-- The Big 12 better hope Texas is for real.
The league's College Football Playoff hopes are already dangling like a pinata after Arkansas, Houston and Central Michigan (with an asterisk) have taken their swings.
Yes, it's still early, but that's part of the problem -- the heart of the conference schedule hasn't even begun yet, and the Big 12's preseason favorites are already playing from behind.
Oklahoma already has a loss to Houston -- and faces Ohio State next week before taking on TCU and Texas. TCU couldn't seal the deal in a double-overtime loss to Arkansas and once again faces a back-loaded schedule that includes November games against Baylor, Oklahoma State and Texas.
The Longhorns? They're 2-0 and looking like one of the most improved teams in the country after a season-opening statement win over Notre Dame in double overtime. But Texas is entering a stretch against Cal, Oklahoma State and OU.
"We'll be ready," Texas linebacker Malik Jefferson said of the upcoming road trip to Cal. "It just takes preparation like we do every week, and we all have to be in our playbooks. We all have to be ready for this week because we're going in as the big dogs."
Or the lone wolf.
As of right now, No. 11 Texas and No. 23 Baylor are the only undefeated, ranked teams in the Big 12. It's not that the CFP won't take a one-loss team -- six of the eight previous playoff teams, including Oklahoma in 2015, have each had a loss in the past two seasons, with Clemson (2015) and Florida State (2014) being the only undefeated teams to make the semifinals. But there's immense pressure to produce a one-loss champion in large part because the Big 12 still doesn't have its championship game to help compensate for another ink stain on the r?sum?. Not until 2017 will the Big 12 officially add its championship game.
For one more season, the Big 12 faces a similar gamble to Notre Dame's status as an independent -- it has to impress the committee with the 12 games on its schedule.
"Like I told them in there, they've got 10 more chances," said TCU coach Gary Patterson. "You've got to feel positive. We've got a lot of football to go. We haven't played our best football yet."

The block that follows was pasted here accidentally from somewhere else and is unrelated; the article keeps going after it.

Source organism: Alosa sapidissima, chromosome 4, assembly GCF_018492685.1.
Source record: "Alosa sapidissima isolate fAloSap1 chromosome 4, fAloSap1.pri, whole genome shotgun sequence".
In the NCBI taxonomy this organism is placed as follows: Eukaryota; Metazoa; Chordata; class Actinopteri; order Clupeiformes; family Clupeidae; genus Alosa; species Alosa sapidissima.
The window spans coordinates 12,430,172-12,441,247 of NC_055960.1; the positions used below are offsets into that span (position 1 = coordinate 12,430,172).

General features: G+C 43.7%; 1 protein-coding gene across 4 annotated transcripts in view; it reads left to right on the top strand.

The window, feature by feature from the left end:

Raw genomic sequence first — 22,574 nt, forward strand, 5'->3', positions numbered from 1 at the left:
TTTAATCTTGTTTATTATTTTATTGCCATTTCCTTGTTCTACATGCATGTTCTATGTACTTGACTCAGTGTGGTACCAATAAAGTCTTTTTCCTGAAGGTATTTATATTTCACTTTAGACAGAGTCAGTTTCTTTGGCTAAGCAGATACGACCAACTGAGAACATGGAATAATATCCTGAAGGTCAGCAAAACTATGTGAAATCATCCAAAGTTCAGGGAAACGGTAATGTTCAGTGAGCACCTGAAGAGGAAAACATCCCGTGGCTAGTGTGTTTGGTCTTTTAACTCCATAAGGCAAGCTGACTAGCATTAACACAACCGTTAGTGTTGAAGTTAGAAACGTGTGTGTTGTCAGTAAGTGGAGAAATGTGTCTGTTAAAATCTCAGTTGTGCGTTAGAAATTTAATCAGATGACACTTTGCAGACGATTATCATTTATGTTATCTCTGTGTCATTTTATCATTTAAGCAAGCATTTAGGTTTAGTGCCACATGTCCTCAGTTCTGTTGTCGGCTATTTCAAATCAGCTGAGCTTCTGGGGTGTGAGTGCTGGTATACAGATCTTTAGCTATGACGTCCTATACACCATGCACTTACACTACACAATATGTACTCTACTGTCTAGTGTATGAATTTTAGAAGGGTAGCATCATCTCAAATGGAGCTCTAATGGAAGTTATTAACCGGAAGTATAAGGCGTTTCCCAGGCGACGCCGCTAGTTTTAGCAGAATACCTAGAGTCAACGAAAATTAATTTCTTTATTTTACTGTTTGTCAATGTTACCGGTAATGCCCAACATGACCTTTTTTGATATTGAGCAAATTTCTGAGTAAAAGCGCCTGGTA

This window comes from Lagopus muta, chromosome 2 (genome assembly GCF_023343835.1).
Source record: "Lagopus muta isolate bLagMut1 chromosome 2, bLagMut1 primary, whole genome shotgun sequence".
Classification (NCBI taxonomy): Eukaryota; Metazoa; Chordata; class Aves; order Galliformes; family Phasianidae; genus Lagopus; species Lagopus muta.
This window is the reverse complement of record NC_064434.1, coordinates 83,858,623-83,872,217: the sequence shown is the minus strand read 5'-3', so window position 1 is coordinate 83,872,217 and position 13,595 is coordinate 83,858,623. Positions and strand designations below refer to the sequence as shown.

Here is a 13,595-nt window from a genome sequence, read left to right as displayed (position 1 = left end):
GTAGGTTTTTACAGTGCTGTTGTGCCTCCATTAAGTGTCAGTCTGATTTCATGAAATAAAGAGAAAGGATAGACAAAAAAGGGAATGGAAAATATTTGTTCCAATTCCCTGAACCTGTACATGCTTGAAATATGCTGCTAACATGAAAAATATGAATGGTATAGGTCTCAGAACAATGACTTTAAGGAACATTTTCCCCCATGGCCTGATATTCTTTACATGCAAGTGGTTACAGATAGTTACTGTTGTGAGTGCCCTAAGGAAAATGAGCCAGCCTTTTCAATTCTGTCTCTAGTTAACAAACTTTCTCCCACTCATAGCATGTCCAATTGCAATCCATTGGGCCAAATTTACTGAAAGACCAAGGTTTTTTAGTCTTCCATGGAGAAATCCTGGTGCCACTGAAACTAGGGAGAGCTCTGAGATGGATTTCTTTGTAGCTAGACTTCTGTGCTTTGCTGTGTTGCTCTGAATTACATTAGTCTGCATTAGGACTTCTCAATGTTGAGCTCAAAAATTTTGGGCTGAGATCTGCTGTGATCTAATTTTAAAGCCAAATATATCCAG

That much was clear after the Frogs' loss to the Razorbacks, which followed a 59-41 season-opening win over FCS team South Dakota State in which TCU struggled defensively.
On the flip side, the front-runners from the Big Ten (Ohio State and Michigan), the SEC (Alabama and Georgia), ACC (Florida State and Clemson) and Pac-12 (Stanford and Washington) haven't lost. Granted, Stanford was off this week and has a ho-hum win over K-State on its r?sum?, but that's an improvement from a year ago, when the Cardinal opened with a loss to Northwestern.
The good news -- as Stanford can attest to -- is that now is the best time to lose because the Big 12 title is still up for grabs, and any team with a shot to win its league has a chance at the top four. The committee places a great emphasis on winning a conference championship and is directed by the CFP protocol to use league titles as one of its tiebreakers when two teams are similar.
It will also factor in who they lost to, how and where. Oklahoma lost to a ranked opponent, and TCU lost to a respectable SEC team. The committee will also take into account the officiating gaffe that cost Oklahoma State its game against Central Michigan on the last play -- a play that never should have happened.
"The teams' records will reflect the outcome of the game," said Bill?Hancock, executive director of the playoff. "Of course, the committee members will be well aware of what happened on the field -- as they will about all the games that will comprise every team's body of work. That ability to comprehensively consider each game is one of the most significant benefits of the CFP protocol."
The human element is what makes this system impossible to predict.
None of the Big 12's top teams have been eliminated from the CFP (the committee's first rankings don't even come out until Nov. 1), but it's only going to become more difficult. In the Longhorns' win over UTEP, Texas showed it can handle success. But here's the question: Can that continue into league play?
"Coach [Charlie Strong] was talking about how often teams look past an opponent like this after winning a huge game," Texas safety Kevin Vaccaro said. "We started off slow, but we kept it together."
The challenge now is for the rest of the league to do the same.